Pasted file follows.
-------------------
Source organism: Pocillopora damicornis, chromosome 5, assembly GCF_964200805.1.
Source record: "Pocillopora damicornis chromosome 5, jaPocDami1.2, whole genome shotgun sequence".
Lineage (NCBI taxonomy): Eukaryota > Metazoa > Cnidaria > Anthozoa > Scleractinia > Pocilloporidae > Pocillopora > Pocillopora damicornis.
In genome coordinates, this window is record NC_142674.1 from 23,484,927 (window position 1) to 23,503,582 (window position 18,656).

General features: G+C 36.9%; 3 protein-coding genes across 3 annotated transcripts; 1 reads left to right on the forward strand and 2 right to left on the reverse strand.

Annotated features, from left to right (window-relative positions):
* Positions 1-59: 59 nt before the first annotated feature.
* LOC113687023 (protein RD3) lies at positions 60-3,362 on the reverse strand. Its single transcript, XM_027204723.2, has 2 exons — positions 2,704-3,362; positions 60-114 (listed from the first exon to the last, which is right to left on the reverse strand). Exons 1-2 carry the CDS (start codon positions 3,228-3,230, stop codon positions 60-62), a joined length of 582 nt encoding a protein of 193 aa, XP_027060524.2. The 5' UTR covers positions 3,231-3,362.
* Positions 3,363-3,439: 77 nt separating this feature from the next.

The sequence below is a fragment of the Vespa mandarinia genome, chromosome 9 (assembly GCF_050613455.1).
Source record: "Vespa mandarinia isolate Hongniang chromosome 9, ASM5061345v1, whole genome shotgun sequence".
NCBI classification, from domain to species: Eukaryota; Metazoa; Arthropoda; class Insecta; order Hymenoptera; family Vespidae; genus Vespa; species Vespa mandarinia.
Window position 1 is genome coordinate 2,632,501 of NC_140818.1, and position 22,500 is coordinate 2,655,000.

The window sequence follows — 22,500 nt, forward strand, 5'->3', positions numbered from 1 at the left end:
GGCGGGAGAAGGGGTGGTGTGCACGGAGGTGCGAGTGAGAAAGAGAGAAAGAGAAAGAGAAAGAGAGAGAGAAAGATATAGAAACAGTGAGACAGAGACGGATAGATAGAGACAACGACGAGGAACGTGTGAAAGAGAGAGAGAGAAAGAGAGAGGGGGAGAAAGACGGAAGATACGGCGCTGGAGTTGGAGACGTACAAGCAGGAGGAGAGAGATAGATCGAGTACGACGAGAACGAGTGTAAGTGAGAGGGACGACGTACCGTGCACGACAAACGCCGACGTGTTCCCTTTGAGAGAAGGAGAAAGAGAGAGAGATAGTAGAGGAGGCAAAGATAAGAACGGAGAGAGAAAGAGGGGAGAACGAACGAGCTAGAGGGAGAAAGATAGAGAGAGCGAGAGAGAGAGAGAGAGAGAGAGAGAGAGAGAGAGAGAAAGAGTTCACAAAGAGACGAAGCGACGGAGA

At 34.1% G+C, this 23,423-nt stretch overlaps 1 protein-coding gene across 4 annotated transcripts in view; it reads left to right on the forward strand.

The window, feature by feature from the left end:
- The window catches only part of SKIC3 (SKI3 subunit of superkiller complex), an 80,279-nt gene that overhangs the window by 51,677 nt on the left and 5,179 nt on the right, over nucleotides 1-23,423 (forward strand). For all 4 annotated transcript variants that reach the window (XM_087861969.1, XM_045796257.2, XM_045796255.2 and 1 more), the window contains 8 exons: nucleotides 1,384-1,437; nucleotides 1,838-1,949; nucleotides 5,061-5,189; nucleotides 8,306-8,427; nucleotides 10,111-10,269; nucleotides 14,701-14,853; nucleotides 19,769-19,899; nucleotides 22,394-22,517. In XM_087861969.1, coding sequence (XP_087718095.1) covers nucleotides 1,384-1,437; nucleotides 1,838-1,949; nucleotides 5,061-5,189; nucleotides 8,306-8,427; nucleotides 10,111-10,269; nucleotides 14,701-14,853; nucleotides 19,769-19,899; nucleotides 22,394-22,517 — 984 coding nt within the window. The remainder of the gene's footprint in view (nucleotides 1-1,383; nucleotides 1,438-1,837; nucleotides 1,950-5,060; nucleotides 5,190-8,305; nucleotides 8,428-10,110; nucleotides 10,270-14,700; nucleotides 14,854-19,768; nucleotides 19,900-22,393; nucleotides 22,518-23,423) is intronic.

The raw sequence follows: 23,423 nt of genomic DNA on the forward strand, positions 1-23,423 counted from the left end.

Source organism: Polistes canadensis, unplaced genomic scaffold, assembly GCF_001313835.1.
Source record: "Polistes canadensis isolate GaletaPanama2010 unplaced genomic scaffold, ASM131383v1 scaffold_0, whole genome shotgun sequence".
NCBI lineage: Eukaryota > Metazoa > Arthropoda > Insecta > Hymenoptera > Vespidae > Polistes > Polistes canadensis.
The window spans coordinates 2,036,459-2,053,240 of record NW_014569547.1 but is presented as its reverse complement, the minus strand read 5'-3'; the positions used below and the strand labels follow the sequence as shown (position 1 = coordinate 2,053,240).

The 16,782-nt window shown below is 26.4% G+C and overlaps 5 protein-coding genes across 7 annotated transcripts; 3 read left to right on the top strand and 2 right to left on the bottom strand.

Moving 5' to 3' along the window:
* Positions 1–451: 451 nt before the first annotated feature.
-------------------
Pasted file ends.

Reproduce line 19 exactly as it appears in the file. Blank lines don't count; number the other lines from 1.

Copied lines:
The raw sequence follows: 23,423 nt of genomic DNA on the forward strand, positions 1-23,423 counted from the left end.